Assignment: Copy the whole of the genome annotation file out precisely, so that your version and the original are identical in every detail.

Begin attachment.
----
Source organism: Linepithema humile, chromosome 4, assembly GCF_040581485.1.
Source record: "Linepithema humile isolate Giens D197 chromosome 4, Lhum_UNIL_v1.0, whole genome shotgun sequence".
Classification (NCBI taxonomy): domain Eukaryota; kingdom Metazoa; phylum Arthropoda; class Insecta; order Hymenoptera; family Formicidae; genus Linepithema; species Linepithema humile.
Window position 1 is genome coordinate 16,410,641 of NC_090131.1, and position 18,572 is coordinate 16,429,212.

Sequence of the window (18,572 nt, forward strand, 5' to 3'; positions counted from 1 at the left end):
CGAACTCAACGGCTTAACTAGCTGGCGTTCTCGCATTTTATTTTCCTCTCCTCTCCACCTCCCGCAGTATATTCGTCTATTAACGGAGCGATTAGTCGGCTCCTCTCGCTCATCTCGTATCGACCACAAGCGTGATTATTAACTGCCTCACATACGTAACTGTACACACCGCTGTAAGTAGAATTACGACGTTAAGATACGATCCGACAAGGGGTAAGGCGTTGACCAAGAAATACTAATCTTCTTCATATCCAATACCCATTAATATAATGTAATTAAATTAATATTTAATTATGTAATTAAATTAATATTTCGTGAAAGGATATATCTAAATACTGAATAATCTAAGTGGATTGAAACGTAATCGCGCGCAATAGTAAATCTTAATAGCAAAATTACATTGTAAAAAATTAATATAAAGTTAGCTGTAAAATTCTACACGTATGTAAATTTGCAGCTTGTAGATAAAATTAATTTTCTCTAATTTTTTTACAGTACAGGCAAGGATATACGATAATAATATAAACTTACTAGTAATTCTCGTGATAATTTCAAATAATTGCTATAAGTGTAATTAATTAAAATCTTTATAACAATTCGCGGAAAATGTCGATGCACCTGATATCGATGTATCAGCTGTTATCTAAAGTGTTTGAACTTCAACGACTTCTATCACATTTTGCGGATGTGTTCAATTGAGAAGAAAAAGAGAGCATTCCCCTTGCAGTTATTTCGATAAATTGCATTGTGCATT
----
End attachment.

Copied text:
Source organism: Linepithema humile, chromosome 4, assembly GCF_040581485.1.
Source record: "Linepithema humile isolate Giens D197 chromosome 4, Lhum_UNIL_v1.0, whole genome shotgun sequence".
Classification (NCBI taxonomy): domain Eukaryota; kingdom Metazoa; phylum Arthropoda; class Insecta; order Hymenoptera; family Formicidae; genus Linepithema; species Linepithema humile.
Window position 1 is genome coordinate 16,410,641 of NC_090131.1, and position 18,572 is coordinate 16,429,212.

Sequence of the window (18,572 nt, forward strand, 5' to 3'; positions counted from 1 at the left end):
CGAACTCAACGGCTTAACTAGCTGGCGTTCTCGCATTTTATTTTCCTCTCCTCTCCACCTCCCGCAGTATATTCGTCTATTAACGGAGCGATTAGTCGGCTCCTCTCGCTCATCTCGTATCGACCACAAGCGTGATTATTAACTGCCTCACATACGTAACTGTACACACCGCTGTAAGTAGAATTACGACGTTAAGATACGATCCGACAAGGGGTAAGGCGTTGACCAAGAAATACTAATCTTCTTCATATCCAATACCCATTAATATAATGTAATTAAATTAATATTTAATTATGTAATTAAATTAATATTTCGTGAAAGGATATATCTAAATACTGAATAATCTAAGTGGATTGAAACGTAATCGCGCGCAATAGTAAATCTTAATAGCAAAATTACATTGTAAAAAATTAATATAAAGTTAGCTGTAAAATTCTACACGTATGTAAATTTGCAGCTTGTAGATAAAATTAATTTTCTCTAATTTTTTTACAGTACAGGCAAGGATATACGATAATAATATAAACTTACTAGTAATTCTCGTGATAATTTCAAATAATTGCTATAAGTGTAATTAATTAAAATCTTTATAACAATTCGCGGAAAATGTCGATGCACCTGATATCGATGTATCAGCTGTTATCTAAAGTGTTTGAACTTCAACGACTTCTATCACATTTTGCGGATGTGTTCAATTGAGAAGAAAAAGAGAGCATTCCCCTTGCAGTTATTTCGATAAATTGCATTGTGCATT